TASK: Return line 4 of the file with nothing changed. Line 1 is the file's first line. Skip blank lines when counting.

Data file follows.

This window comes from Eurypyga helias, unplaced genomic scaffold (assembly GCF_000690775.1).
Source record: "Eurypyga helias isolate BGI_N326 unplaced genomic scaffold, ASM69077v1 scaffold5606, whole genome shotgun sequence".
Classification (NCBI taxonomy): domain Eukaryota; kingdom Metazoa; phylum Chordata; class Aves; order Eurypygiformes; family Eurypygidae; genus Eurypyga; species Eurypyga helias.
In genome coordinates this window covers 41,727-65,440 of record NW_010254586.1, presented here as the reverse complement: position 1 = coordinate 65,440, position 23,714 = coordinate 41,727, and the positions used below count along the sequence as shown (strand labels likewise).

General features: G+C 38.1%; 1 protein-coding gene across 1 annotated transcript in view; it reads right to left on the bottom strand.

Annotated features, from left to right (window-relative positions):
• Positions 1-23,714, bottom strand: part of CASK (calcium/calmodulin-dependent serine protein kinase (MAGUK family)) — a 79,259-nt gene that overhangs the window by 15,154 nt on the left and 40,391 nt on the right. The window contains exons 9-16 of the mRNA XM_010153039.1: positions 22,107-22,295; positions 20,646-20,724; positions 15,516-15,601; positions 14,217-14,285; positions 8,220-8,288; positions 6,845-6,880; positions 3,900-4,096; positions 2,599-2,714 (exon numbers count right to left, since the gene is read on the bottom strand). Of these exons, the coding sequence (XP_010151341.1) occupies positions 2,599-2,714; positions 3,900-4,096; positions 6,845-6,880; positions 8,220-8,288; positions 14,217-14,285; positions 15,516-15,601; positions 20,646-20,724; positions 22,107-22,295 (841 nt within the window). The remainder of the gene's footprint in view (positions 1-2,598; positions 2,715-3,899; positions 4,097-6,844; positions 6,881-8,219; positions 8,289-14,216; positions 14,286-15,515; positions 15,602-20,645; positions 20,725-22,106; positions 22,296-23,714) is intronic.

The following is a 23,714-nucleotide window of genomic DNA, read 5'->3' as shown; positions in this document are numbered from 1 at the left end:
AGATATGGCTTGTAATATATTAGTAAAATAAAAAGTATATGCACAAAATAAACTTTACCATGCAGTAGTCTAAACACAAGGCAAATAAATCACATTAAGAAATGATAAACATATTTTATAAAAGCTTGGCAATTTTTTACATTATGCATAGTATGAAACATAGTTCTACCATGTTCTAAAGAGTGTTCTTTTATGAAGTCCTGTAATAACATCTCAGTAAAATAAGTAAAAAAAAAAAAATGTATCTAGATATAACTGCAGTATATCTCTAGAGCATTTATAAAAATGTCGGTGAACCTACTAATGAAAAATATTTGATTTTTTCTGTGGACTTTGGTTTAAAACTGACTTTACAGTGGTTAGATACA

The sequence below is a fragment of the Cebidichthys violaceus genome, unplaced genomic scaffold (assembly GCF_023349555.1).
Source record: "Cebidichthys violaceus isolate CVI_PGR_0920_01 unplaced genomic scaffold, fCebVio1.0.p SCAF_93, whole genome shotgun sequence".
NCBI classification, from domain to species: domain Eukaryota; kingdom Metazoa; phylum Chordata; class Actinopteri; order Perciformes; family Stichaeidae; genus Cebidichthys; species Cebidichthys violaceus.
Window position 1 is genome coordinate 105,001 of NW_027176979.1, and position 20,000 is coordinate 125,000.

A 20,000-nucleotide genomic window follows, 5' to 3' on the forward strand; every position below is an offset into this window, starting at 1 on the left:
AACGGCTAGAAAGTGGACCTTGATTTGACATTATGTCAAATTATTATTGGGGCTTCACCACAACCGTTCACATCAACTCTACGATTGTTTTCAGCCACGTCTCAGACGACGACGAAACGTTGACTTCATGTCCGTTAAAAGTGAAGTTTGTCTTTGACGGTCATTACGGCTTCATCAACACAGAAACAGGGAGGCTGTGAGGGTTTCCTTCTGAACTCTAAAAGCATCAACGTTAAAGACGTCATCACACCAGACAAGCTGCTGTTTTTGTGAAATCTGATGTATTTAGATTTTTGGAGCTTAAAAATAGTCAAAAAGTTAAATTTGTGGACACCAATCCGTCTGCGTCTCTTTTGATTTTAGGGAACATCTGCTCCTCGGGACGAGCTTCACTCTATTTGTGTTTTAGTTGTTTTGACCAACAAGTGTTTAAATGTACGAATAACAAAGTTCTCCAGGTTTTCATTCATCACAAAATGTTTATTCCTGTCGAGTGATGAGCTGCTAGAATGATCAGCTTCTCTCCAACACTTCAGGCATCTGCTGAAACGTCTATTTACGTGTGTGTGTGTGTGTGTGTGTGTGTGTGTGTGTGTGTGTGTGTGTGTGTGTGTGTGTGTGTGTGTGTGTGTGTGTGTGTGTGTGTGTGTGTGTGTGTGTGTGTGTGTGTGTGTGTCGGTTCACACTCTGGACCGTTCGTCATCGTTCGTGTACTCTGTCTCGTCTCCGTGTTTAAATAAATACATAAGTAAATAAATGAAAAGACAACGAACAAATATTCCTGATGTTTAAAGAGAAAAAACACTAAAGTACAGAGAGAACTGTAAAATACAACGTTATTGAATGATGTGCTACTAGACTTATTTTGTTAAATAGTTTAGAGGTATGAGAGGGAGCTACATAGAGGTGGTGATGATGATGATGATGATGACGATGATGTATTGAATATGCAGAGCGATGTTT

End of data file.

In genome coordinates this window covers 41,727-65,440 of record NW_010254586.1, presented here as the reverse complement: position 1 = coordinate 65,440, position 23,714 = coordinate 41,727, and the positions used below count along the sequence as shown (strand labels likewise).